Tuesday, March 15, 2011

Guerrillas Without Guns

If you haven't heard of yarn bombing, it's a sort of guerrilla knitting (or crochet)project--knitters/artists/troublemakers make knitted cosies for public objects--trees, statues, park benches, lampposts, stop signs--nothing is safe from Yarn Bombers.

The kind of yarn that's used is generally cheap, ugly acrylic yarn, mostly rescued from thrift shops, spiced up with some furry novelty yarn perhaps.

The goals are many fold--making personal the mostly arid public spaces in a city, subversion, appropriation, political statements of one sort or another, assertion of the craft of knitting/crocheting, also just the fun of putting something funny or pretty or odd in place to surprise passersby.

The interesting thing about knit bombing is that IT DOESNT DAMAGE ANYTHING- EVER! I love this--I think I probably could destroy a weapon of mass destruction, but anything less, I wouldn't.

Knitta, Please is the group of Houston TX knitters who are the first to practice this version of street art--they started in 2005. The group is down to one member, but did just complete a fabulous project for SXSW--a set of knitted stairs--it's beautiful--check it out--first photo above.


As wonderful as all yarn bombers are, I just discovered an even more spectacular practitioner--Juanita Canzoneri is an artist in Colorado Springs--her primary medium is glass mosaic. I'll let her words speak to her path to becoming VideoKnitter:

Confessions of a Video Knitter

Picture My problem: How to responsibly get rid of my video tapes.

Because the product is mixed plastics and metal, it doesn't recycle. If you only have a couple tapes I'm sure your conscience won't bother you about putting them out with the trash. However, if you're like me and have a couple hundred, that's another issue entirely. In 2008 I found a huge box of tapes my husband had relegated to the garage. He said to get rid of them when I asked why they were there. Confronted by this ethical dilemma, I did some research and found that the most reasonable way of doing this was to crack some open and see what could be done with them beyond filling up a landfill or two.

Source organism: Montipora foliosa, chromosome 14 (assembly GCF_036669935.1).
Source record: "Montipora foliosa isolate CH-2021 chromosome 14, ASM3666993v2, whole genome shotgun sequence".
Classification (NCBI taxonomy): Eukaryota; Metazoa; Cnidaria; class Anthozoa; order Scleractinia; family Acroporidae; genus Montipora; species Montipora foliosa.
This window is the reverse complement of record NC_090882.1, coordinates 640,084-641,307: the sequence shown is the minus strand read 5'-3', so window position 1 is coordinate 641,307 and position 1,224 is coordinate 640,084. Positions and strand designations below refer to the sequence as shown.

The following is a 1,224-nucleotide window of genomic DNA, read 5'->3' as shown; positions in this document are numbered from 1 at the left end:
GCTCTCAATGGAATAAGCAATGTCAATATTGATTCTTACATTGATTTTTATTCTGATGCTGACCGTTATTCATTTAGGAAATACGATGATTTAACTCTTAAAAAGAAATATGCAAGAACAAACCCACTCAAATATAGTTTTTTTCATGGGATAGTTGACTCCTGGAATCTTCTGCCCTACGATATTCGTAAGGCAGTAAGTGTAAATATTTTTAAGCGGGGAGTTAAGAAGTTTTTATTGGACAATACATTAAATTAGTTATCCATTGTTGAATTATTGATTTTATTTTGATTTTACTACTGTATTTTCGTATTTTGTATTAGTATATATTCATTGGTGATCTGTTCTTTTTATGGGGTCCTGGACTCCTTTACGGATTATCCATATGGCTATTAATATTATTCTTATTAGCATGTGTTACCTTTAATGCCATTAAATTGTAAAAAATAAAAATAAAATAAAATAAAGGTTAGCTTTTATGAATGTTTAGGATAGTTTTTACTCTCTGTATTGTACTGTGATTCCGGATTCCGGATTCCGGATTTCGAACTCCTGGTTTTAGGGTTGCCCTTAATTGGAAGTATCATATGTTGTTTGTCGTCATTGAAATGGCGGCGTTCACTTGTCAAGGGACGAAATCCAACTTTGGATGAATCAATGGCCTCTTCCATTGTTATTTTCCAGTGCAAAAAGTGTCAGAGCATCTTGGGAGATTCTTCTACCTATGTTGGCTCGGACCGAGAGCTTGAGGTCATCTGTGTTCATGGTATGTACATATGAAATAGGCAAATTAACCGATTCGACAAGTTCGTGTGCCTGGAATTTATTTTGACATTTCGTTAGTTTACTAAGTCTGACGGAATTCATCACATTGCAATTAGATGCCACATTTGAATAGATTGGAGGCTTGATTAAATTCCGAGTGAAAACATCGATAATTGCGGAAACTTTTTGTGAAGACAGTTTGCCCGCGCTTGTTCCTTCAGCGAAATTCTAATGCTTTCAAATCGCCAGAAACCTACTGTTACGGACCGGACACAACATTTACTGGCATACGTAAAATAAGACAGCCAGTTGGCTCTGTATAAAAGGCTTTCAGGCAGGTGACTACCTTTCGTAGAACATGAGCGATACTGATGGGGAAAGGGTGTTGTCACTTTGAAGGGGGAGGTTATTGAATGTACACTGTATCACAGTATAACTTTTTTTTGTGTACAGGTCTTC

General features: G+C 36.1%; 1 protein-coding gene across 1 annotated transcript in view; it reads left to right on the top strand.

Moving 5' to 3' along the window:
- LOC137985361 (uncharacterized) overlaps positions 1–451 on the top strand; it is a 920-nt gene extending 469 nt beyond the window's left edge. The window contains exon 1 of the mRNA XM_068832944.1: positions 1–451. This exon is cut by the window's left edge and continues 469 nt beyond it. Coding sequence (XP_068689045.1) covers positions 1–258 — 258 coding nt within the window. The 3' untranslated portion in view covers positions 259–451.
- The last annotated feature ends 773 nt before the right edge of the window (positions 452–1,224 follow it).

After playing with a variety of working styles, what I enjoy most is knitting/crocheting elements and assembling them into fiber art pieces.

She uses the video tape for yarn bombing, but also makes sculptures & jewelry and bags--they are not all black as you might imagine, but painted with a special paint for plastics--she's made some interesting stuff. She also includes a card that tells what was on the tape! I just love this. Unfortunately, I can't link to a picture from flickr, to show an example, but here's the link to her set.


and the link to her blog


Thursday, March 10, 2011

Doesn't get much greener than this--

John Wells, a former Manhattenite & Upstate NYer has migrated to the desert in West Texas.

IN October 2007, Mr. Wells bought this land — a 40-acre parcel — for $8,000 in cash, adding a 20-acre tract for $5,000 a year and a half later. It took nine days and $1,600 to build the shell of his one-room house, the first structure in a compound that now includes four shipping containers under a soaring arched roof planted on a lacy framework of metal trusses, all of which he made himself. He gave it all a fancy moniker, the Southwest Texas Alternative Energy and Sustainable Living Field Laboratory, but you can call it the Field Lab for short.

He is truly living off the grid--makes me wish I could build things--a disadvantage in attempting this kind of life--I can cook, make soap, sew & knit--but building structures & systems is way out of my skill area. If you have to hire people to build your set-up you are spending big bucks, alas.

Anyway, check out his blog--he's an entertaining writer-


also, make sure you look at the slide show of the Field Lab in the NYT article--just gorgeous!